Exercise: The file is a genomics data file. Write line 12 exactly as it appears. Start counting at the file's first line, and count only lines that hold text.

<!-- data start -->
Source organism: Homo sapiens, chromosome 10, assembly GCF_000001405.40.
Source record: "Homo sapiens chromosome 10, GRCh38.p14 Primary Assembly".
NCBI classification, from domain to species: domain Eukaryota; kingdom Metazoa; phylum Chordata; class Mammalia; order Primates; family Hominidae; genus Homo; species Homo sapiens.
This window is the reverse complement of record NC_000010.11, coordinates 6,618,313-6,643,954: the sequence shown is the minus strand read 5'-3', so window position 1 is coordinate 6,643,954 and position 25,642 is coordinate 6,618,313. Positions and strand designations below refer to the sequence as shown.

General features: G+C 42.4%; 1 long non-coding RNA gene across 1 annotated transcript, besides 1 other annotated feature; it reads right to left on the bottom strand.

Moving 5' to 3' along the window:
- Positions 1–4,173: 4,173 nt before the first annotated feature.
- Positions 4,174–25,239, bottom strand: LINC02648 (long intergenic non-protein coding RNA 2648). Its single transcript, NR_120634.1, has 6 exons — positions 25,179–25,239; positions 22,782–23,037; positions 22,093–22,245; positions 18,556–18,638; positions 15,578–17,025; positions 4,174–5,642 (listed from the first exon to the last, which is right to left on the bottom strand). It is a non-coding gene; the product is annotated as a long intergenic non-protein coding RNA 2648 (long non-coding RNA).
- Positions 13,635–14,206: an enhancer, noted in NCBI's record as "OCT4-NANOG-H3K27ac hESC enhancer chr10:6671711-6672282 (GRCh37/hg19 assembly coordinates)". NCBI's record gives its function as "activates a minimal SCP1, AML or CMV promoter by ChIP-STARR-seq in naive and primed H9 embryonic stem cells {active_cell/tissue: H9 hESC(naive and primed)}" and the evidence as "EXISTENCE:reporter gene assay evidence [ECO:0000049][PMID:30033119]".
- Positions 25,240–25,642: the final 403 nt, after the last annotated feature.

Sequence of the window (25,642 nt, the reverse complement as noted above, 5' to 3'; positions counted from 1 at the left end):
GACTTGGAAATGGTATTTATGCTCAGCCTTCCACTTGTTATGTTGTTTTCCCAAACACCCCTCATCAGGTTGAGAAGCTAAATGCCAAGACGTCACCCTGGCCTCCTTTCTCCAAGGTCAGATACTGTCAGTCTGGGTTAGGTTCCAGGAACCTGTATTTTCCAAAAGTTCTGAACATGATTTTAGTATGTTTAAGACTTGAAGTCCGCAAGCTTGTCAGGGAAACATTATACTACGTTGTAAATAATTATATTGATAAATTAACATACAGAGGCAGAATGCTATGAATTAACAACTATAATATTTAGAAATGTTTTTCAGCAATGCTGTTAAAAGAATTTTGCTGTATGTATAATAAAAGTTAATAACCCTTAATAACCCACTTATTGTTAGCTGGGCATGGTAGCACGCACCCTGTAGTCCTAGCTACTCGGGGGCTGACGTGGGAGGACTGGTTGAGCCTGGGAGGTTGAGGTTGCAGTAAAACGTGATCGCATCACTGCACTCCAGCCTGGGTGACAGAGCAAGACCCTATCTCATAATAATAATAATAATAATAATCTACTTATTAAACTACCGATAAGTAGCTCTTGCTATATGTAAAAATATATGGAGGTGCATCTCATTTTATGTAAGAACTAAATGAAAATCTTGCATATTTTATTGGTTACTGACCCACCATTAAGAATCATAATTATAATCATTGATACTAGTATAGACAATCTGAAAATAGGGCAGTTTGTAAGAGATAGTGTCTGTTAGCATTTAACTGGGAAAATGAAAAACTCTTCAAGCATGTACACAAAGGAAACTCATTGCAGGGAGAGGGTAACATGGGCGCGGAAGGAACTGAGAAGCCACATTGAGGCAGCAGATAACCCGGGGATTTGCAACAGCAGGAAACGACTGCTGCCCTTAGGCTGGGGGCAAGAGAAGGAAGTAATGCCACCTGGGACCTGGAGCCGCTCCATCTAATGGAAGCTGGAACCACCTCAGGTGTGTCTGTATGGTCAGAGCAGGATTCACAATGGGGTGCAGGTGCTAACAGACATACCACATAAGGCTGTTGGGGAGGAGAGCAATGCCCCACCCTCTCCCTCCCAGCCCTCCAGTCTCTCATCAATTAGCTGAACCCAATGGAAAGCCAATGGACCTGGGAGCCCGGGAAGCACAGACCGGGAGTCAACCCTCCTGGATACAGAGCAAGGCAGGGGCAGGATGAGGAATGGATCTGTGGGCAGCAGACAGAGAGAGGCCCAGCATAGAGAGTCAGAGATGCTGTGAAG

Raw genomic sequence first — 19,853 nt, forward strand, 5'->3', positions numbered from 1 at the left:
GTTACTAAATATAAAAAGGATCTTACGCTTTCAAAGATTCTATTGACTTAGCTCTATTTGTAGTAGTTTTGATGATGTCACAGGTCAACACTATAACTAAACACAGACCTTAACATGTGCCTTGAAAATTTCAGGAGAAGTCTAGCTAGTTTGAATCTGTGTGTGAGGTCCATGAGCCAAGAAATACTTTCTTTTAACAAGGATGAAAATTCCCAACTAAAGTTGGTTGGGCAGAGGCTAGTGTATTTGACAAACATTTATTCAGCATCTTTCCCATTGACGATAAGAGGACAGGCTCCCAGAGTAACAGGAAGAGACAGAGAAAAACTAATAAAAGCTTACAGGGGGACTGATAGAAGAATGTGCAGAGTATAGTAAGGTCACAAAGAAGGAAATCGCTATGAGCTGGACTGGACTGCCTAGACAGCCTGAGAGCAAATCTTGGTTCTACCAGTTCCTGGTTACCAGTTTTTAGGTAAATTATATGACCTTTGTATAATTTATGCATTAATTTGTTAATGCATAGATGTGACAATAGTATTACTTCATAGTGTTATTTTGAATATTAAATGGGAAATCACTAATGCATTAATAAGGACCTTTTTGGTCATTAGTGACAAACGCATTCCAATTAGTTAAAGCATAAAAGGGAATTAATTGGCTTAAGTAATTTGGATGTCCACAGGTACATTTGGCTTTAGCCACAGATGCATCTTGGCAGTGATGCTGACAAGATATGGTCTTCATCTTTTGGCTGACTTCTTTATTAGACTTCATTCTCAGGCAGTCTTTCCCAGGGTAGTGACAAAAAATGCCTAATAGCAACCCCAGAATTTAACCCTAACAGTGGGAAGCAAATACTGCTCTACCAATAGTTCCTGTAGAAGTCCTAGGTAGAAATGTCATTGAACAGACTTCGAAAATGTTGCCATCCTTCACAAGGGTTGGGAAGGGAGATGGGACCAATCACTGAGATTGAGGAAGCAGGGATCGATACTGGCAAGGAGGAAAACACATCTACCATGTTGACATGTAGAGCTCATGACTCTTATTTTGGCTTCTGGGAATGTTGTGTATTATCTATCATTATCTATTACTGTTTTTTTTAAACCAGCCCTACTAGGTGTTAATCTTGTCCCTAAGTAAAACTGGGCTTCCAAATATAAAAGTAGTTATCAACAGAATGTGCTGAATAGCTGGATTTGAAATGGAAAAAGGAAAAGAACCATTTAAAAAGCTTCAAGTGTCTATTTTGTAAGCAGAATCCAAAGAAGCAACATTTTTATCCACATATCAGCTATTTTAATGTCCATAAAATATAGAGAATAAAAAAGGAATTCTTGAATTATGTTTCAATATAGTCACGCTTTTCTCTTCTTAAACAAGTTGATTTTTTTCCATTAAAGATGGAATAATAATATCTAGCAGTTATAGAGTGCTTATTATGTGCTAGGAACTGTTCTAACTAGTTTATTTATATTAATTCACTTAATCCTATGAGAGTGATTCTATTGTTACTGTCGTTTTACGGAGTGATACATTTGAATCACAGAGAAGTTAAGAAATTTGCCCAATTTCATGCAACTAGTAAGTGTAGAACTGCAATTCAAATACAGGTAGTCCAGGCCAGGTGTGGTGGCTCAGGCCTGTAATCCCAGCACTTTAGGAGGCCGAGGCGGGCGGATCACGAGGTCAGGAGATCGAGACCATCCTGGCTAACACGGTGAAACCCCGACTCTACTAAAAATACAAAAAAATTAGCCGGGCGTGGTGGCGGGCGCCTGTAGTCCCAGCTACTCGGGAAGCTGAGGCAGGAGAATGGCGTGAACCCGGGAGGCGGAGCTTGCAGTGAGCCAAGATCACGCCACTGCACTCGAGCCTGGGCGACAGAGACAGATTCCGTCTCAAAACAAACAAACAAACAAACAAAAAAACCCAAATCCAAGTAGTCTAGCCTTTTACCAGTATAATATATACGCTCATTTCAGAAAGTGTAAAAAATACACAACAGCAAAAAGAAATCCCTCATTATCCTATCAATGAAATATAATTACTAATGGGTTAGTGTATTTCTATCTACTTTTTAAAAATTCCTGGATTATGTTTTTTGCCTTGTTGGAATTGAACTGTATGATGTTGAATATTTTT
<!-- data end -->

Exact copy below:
GACTTGGAAATGGTATTTATGCTCAGCCTTCCACTTGTTATGTTGTTTTCCCAAACACCCCTCATCAGGTTGAGAAGCTAAATGCCAAGACGTCACCCTGGCCTCCTTTCTCCAAGGTCAGATACTGTCAGTCTGGGTTAGGTTCCAGGAACCTGTATTTTCCAAAAGTTCTGAACATGATTTTAGTATGTTTAAGACTTGAAGTCCGCAAGCTTGTCAGGGAAACATTATACTACGTTGTAAATAATTATATTGATAAATTAACATACAGAGGCAGAATGCTATGAATTAACAACTATAATATTTAGAAATGTTTTTCAGCAATGCTGTTAAAAGAATTTTGCTGTATGTATAATAAAAGTTAATAACCCTTAATAACCCACTTATTGTTAGCTGGGCATGGTAGCACGCACCCTGTAGTCCTAGCTACTCGGGGGCTGACGTGGGAGGACTGGTTGAGCCTGGGAGGTTGAGGTTGCAGTAAAACGTGATCGCATCACTGCACTCCAGCCTGGGTGACAGAGCAAGACCCTATCTCATAATAATAATAATAATAATAATCTACTTATTAAACTACCGATAAGTAGCTCTTGCTATATGTAAAAATATATGGAGGTGCATCTCATTTTATGTAAGAACTAAATGAAAATCTTGCATATTTTATTGGTTACTGACCCACCATTAAGAATCATAATTATAATCATTGATACTAGTATAGACAATCTGAAAATAGGGCAGTTTGTAAGAGATAGTGTCTGTTAGCATTTAACTGGGAAAATGAAAAACTCTTCAAGCATGTACACAAAGGAAACTCATTGCAGGGAGAGGGTAACATGGGCGCGGAAGGAACTGAGAAGCCACATTGAGGCAGCAGATAACCCGGGGATTTGCAACAGCAGGAAACGACTGCTGCCCTTAGGCTGGGGGCAAGAGAAGGAAGTAATGCCACCTGGGACCTGGAGCCGCTCCATCTAATGGAAGCTGGAACCACCTCAGGTGTGTCTGTATGGTCAGAGCAGGATTCACAATGGGGTGCAGGTGCTAACAGACATACCACATAAGGCTGTTGGGGAGGAGAGCAATGCCCCACCCTCTCCCTCCCAGCCCTCCAGTCTCTCATCAATTAGCTGAACCCAATGGAAAGCCAATGGACCTGGGAGCCCGGGAAGCACAGACCGGGAGTCAACCCTCCTGGATACAGAGCAAGGCAGGGGCAGGATGAGGAATGGATCTGTGGGCAGCAGACAGAGAGAGGCCCAGCATAGAGAGTCAGAGATGCTGTGAAG